On Monday 2nd May 1904, Waterford hosted a royal visit to Ireland’s oldest city. The event is very well recorded in history books, but one aspect receives a lot less attention, and that is the naval presence.
On a wet Friday evening on the 29th April(1) four Royal Navy warships steamed up the harbour and arrived at the city to take up stations for the royal visit. Three of the ships tied up along the quays; H.M.S. Melampus(1890)
under Commander G.H. Gamble, H.M.S. Curlew(1885)
under Lieut. and Commander Harold G. Grenfel, and H.M.S. Skipjack
(1889) under Lieut. and Commander Llewellyn Griffiths. The flotilla was under the ultimate command of Rear Admiral Angus McLeod, who flew his flag from H.M.S. Aeolus(1894)
, which was commanded by Albert S. Lafone. The Aeolus
was anchored in the middle of the Suir off Reginald’s Tower.
HMS Aeolus from the NLI Lawrence collection L_CAB_02086
A clear hi res image to be viewed at the following link
King Edward VII and his wife Alexandria and their daughter Princess Victoria arrived to Waterford’s North Station
on Monday 2nd May from Kilkenny. Alighting from the train they were paraded across the bridge and along the quays which were bedecked with bunting, flags, floral displays and crowds of onlookers. (For a wonderful photograph follow the link to National Library of Ireland
). The public decorations were supplied and carried out by Mr F Wilkins & Brother of Liverpool. Reports state that it took a fortnight to complete, and following a storm on the Sunday night, workers were joined by volunteers to try repair the damaged displays prior to the arrival of the royal party.
The shipping in port was reported to have been “illuminated with bunting” including the warships. One report states that “Most of the ships in the magnificent river were dressed rainbow fashion” At night the naval vessels “presented a memorable appearance of brilliancy”. (Waterford Standard 4May 1904 p3 gave two other vessels involved ; Julia and Storm cock, a tug based at Queens Town) A royal salute was provided as the royal party entered the city from the guns of the Aeolus. Naval personnel performed a guard of honour on the Mall and a navy band played under the direction of Commander Grenfell.
The royal party went to City Hall before a trip to the Waterford showgrounds for a horse jumping event before returning to the city. They departed from the south station
via part of the now Deise Greenway to Lismore Castle.
For a hi resolution black and white photo see NLI Lawrence collection L_ROY_00128
|HMS Curlew via Michael O’Sullivan on Waterford History Group
NLI Lawrence collection L_ROY_03642
Hi Res http://catalogue.nli.ie/Record/vtls000322779
Although unstated in any of the coverage, an unmistakable element of the Naval presence was a display of force(2). Any thoughts for public dissent against to royals was probably curbed by what these four warships could do to the town. The large numbers of sailors on duty is clear to see in the NLI photos of the quays that day. For example I noted in one as the carriage paraded along the quay a guard of naval personnel were standing to attention along the route with guns and bayonets fixed in place, standing three feet apart. The last role of the navy for the event seems to have been a firework display later that evening, which were described as “elaborate” and were supplied by Messrs Brock of London.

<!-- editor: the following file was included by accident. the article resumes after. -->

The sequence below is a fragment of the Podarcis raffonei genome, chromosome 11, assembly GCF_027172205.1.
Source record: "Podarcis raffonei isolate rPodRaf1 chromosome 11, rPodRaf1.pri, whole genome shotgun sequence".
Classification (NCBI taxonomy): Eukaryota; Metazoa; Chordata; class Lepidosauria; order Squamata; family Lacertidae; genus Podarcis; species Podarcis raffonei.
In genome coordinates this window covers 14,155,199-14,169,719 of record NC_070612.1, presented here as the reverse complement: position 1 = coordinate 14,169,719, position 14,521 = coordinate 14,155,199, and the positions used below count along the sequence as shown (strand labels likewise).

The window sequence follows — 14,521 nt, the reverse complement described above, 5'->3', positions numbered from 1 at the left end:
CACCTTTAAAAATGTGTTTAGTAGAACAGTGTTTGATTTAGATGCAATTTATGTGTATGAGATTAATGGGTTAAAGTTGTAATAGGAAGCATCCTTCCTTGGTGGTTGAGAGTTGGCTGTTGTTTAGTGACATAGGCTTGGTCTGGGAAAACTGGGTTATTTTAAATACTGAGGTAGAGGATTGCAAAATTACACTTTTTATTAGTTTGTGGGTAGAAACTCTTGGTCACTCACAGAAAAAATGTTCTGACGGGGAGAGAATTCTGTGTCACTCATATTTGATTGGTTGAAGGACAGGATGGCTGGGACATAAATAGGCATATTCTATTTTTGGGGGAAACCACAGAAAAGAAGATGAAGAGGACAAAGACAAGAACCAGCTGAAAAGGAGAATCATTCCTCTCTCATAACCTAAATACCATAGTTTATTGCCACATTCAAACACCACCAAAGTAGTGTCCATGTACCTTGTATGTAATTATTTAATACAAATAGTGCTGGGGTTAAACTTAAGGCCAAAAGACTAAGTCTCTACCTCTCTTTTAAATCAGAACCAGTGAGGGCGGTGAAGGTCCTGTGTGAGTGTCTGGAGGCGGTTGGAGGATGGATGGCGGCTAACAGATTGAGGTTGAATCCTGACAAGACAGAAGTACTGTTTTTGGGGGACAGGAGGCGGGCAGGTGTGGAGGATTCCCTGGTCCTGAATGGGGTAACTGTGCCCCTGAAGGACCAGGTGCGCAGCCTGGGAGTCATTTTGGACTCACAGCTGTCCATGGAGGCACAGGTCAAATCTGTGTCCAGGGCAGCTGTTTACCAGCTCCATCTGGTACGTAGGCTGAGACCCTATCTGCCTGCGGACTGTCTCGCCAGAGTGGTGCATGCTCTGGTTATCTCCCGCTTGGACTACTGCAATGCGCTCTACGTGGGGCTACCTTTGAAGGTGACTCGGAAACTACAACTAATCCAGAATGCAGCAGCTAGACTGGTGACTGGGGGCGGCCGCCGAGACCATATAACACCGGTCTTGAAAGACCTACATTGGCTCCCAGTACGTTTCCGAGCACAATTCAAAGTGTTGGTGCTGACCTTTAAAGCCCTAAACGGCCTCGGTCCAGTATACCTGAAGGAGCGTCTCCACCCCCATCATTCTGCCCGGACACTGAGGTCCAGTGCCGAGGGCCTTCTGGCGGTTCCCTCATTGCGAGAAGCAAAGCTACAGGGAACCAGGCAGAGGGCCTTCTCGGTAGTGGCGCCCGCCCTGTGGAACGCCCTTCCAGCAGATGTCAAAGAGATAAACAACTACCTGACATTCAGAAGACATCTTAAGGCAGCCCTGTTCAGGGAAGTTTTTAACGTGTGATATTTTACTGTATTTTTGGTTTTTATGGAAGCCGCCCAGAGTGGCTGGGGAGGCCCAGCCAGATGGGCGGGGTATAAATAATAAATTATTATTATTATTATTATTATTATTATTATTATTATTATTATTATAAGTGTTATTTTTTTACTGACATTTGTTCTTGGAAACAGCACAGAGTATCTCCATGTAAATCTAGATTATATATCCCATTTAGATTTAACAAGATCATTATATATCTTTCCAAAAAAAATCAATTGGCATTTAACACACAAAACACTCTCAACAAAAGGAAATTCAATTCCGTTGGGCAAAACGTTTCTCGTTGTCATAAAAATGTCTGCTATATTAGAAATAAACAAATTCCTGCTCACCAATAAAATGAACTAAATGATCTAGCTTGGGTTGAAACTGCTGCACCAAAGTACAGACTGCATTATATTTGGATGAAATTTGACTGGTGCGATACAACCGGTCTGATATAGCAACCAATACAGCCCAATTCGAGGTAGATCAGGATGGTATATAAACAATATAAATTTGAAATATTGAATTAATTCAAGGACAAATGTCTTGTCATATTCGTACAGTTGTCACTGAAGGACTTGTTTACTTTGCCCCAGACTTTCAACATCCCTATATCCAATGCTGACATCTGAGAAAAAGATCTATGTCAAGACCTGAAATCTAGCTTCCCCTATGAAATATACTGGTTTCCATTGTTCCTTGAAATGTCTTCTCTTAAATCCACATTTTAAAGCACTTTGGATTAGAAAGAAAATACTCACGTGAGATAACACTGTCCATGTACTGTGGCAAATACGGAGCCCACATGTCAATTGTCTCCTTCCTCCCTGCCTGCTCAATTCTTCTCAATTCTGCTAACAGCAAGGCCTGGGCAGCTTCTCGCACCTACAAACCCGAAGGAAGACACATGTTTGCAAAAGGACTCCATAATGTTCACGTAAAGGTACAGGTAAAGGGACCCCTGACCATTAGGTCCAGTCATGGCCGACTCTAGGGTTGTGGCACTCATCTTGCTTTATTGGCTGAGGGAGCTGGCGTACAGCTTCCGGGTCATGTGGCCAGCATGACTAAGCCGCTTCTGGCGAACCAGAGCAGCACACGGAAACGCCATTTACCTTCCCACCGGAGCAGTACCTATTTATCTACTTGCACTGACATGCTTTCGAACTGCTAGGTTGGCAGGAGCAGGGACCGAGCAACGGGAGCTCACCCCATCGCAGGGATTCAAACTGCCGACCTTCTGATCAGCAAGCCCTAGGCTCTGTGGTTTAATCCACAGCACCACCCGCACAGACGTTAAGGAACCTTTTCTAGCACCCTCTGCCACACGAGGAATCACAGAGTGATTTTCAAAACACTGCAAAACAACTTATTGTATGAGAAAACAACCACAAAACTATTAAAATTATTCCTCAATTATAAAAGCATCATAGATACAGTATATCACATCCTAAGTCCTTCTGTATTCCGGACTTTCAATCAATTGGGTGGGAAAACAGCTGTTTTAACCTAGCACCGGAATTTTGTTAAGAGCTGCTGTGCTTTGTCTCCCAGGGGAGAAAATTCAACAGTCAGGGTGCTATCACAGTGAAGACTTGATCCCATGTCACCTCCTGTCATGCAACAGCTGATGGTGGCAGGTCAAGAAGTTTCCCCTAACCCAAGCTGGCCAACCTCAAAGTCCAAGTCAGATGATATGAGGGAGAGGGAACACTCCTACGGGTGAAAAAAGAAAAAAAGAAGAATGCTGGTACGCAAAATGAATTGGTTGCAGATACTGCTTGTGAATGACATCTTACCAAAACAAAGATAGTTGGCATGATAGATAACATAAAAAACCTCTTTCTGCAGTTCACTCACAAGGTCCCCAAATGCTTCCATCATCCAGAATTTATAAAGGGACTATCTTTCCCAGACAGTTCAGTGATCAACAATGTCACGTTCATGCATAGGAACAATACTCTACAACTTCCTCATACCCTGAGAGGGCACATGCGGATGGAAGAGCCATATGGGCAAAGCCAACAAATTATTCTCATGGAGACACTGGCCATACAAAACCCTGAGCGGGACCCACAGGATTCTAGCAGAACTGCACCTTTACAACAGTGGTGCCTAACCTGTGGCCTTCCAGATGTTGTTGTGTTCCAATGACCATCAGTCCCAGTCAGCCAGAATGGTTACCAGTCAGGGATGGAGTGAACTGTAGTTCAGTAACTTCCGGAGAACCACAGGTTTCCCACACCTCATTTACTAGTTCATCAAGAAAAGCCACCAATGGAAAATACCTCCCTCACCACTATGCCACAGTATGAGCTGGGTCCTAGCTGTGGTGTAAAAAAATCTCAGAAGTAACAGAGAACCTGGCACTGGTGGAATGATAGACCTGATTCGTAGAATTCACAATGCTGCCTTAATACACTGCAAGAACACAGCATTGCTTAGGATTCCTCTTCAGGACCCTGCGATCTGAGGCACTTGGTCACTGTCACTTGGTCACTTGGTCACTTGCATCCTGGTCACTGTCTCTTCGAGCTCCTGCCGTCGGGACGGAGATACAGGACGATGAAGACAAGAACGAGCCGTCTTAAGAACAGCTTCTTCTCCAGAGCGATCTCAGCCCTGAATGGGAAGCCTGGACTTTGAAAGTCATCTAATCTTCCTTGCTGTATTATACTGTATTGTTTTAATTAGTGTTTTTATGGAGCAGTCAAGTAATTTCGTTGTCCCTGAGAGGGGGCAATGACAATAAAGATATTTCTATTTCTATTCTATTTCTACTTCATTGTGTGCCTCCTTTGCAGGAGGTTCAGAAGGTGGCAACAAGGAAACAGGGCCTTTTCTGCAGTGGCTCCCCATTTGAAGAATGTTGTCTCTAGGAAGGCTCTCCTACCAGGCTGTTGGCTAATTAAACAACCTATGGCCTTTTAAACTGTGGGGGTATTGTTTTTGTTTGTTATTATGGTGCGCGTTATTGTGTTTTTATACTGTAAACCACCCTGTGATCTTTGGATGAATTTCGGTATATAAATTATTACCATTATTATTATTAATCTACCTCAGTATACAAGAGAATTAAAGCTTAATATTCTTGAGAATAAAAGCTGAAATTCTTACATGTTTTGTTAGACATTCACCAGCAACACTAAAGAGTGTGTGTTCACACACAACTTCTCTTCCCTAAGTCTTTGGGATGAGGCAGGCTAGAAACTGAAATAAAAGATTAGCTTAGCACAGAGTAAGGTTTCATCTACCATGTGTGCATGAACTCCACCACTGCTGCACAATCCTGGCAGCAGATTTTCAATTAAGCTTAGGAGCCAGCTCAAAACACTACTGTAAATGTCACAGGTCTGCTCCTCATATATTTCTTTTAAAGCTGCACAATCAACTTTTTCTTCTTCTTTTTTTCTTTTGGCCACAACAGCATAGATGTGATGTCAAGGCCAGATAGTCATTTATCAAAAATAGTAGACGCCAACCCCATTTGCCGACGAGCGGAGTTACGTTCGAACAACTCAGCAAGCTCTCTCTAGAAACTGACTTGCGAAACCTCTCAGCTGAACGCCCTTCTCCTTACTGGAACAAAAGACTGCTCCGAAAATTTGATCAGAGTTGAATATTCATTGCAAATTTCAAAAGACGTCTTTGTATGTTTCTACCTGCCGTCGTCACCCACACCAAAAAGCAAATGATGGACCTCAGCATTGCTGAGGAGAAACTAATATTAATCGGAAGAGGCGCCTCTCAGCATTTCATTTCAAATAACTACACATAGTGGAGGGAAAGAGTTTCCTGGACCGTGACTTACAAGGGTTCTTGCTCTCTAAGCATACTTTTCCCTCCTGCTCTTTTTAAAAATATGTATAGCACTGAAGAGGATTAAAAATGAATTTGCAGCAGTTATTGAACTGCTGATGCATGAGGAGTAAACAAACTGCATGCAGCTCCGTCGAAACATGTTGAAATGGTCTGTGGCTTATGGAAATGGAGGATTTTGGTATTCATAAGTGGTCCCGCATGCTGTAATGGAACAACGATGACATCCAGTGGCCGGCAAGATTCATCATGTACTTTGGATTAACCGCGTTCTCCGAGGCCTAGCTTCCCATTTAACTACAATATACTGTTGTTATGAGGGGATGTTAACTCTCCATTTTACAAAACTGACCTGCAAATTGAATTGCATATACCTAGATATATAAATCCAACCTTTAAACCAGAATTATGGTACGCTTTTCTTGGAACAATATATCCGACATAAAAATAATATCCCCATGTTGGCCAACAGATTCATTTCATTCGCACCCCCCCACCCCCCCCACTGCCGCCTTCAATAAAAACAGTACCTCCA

Notwithstanding the obvious security aspect of these ships in port, they must have provided a colourful spectacle, not to mention a welcome boost to the local taverns and perhaps a trip home for many of the local seamen that were undoubtedly aboard. I’m uncertain when the ships departed Waterford but I did find a mention of the Aeolus
being on duty later the same week, back at Kingstown
for the royal party departure from Ireland on Wednesday 4th May, sailing on an evening tide.
(1) I’m indebted to Avril Harris for this detail, contained in the diaries of her father-in-law, Ernest Harris. Avril wrote initially that “Four gunboats were in the river for the occasion, one of them named ‘Skipjack‘. Some of the populace went onto the river on the ‘Clodagh‘ for a better view.” The Clodagh is perhaps best known by a later name following her transition under the Clyde Shipping flag of SS Coningbeg
The actual diary entries for the period are as follows:
Friday 29th ‘Wet in the evening. the gun boats came up.’
Sunday 1st. Ernie and his two brothers ‘went for a walk. We went over the ‘Skipjack’. Mum’s the word’
Monday 2nd says ‘The King came. I rang at 1 o’clock.’ (He was a bellringer in Christ Church Cathedral) ….. ‘Saw the King twice. Saw fireworks from the Clodagh‘.
(2) one report lists the following; “Streets were guarded by troops, bluejackets and policemen…1st Battalion Leinster Regiment, 2nd Battalion Leinster Regiment, 2nd Battalion Royal Irish Regiment, 2nd Battalion Royal Dublin Fusiliers, 2nd Battalion Kings Regiment and 3rd Battalion Worcester Regiment.” Dublin Daily Express 3rd May 1904. P5
Waterford Chronicle, 7th May 1904. P2
Waterford Standard, 7th May 1904. P5
Newry Reporter, 3rd May 1904. P4
Irish Independent, 2nd May 1904. P6
Thanks to James Doherty, Paul O’Farrell, Avril Harris and Frank Murphy for points of detail.
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